able to balance the needs of the students, as well as the concerns of parents and teachers at large, urban comprehensive high schools. * In June 2008, at the age of 35, appointed Principal of Springfield Township High School. He is the first African American to serve in this capacity in the Springfield Township School District. Hackney received his BA in secondary mathematics education at Temple University, 1998 and his MEd in educational leadership at Lehigh University, 2006. Among his professional-association memberships and affiliations are the National Association of Secondary School Principals, and the Pennsylvania Association of Elementary and Secondary School Principals.

Page 3


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Page 4 The Public Record • May 20, 2010

Specter 8 Pt. Loss A Surprise


Judge Mirarchi, Jr. Philadelphians have lost one of their dedicated Jurists with the passing of Judge Charles P. Mirarchi, Jr. He served 24 years in the Philadelphia Court of Common Pleas and nine years as a senior judge with the Commonwealth Court. He was 85 and lived in South Philadelphia. A graduate from Temple University School of Law, he became a senior partner in the law firm of Mirarchi, DeFino, and Coppolino. The firm produced judges bearing the names of all three partners. While serving as president judge of the Pennsylvania Conference of State Trial Judges in 1980, he promoted continuing legal education and reestablished the Judicial Ethics Committee, which reviews, instructs and renders opinions. He was instrumental in creating the Widener School of Law and the Men of Malvern.

R EP. A NGEL C RUZ DISTRICT OFFICE 2749 N. 5th St. • 215-291-5643 Staffed by

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Room 580 City Hall P. 215-686-3446/7 F. 215-686-1927

The Democrat City Committee and organized labor delivered US Sen. Arlen Specter a two-to-one, 104,331 to 58,960, turnout. But it wasn't heavy enough to make the difference statewide as Specter went down to defeat around the Commonwealth by over 83,000 votes. The 54-46 percentage spread left even the most seasoned political observers stumped. State Sen. Anthony Williams, statewide, pulled in 18% of the vote to finish up in third place with 183,094 votes, ahead of Joe Hoeffel but behind Dan Onorato with 459,530 (45%) and Jack Wagner with 246, 842 (24%). Again the Democrat City Committee and organized labor delivered Williams 79,700 votes in the city. But it wasn't enough. In the city, television and Councilman Bill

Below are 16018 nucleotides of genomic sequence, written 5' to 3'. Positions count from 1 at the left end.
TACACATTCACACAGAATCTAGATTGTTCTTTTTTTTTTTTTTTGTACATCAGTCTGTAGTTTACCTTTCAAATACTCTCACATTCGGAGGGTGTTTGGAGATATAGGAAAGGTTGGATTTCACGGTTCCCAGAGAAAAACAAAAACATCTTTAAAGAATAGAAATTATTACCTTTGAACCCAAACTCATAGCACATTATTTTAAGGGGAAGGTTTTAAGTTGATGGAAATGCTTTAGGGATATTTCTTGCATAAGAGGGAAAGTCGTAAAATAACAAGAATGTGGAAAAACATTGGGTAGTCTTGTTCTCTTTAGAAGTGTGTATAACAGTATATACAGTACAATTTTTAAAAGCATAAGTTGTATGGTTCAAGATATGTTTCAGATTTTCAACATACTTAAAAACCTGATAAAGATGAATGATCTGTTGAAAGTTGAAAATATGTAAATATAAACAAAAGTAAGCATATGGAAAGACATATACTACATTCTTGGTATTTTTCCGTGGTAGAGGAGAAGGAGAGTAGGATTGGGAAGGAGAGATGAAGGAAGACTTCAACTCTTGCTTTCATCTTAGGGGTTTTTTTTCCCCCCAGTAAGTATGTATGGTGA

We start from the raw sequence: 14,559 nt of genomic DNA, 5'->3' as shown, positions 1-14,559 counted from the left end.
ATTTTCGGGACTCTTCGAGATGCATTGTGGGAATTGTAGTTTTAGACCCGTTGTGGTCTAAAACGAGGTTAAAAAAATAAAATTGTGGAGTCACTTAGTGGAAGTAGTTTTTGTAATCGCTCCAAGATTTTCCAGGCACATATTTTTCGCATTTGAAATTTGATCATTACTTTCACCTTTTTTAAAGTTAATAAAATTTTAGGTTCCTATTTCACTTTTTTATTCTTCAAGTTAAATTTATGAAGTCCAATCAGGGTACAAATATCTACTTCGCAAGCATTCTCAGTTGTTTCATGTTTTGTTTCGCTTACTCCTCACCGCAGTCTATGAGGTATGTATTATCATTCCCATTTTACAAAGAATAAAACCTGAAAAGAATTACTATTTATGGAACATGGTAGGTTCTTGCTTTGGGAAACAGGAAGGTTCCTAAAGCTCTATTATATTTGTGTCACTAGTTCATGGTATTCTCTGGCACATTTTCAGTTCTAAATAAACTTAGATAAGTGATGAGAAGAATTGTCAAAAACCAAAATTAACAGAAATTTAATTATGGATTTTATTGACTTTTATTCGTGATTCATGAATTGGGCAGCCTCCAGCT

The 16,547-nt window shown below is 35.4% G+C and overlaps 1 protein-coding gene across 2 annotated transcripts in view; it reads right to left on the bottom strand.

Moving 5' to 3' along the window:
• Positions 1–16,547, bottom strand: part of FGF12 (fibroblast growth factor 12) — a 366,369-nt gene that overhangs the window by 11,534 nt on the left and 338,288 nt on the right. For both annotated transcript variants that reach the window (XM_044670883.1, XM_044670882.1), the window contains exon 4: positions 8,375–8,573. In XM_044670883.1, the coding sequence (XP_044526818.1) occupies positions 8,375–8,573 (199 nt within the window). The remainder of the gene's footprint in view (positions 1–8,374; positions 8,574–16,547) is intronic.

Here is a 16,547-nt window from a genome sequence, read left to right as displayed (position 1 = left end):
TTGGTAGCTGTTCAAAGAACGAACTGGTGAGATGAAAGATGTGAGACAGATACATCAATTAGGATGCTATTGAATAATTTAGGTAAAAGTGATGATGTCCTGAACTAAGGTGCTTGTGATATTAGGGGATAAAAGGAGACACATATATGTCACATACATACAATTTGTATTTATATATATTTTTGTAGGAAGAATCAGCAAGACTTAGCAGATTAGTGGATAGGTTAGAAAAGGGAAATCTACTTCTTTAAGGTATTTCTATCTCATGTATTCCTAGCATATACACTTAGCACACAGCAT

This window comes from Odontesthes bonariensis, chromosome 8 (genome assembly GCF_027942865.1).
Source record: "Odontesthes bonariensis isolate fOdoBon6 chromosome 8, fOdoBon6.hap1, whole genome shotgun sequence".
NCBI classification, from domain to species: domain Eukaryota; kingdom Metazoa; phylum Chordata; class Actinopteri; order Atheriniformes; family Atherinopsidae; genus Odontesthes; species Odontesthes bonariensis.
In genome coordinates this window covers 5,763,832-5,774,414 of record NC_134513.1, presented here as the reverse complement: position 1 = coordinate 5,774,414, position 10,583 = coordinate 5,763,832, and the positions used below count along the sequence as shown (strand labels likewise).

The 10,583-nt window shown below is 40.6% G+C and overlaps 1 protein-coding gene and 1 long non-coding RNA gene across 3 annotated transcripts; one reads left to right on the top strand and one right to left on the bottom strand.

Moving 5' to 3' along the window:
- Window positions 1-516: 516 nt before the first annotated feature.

Green Room 599 City Hall P. 215.686.3420/21 F. 215.686.1930

State Rep.

ROBERT C. DONATUCCI 185th District 1809 Oregon Ave, Phila., PA 19145


some defectors in the local Party delivered Onorato almost 40,000 votes, while Hoeffel pulled over 20,000 and Wagner over 4,000. Onorato and Sestak will be facing Tom Corbett and Pat Toomey respectively for the State's top two statewide offices, Governor and US Senator. In the races for Lieutenant Governor, as expected, popular Jonathan Saidel pulled in every chit ever owed him, but his third-place ballot position did him in. So did the entry of local Judge Doris Smith-Ribner. H. Scott Conklin won that three-way race with 35.4% (316,192), narrowly eking out a first-place finish over Saidel by less than 5,000 votes with 34.9% (311,538). Endorsed candidate Commissioner Jim Cawley of Bucks Co. led the field of nine Republicans vying for Lt. Governor with his vote of 209,191 for a 26.3% margin. Congressman Bob Brady may face Republican Pia Varma, whose 39 write-in votes (.09%) may not qualify her as the Republican candi-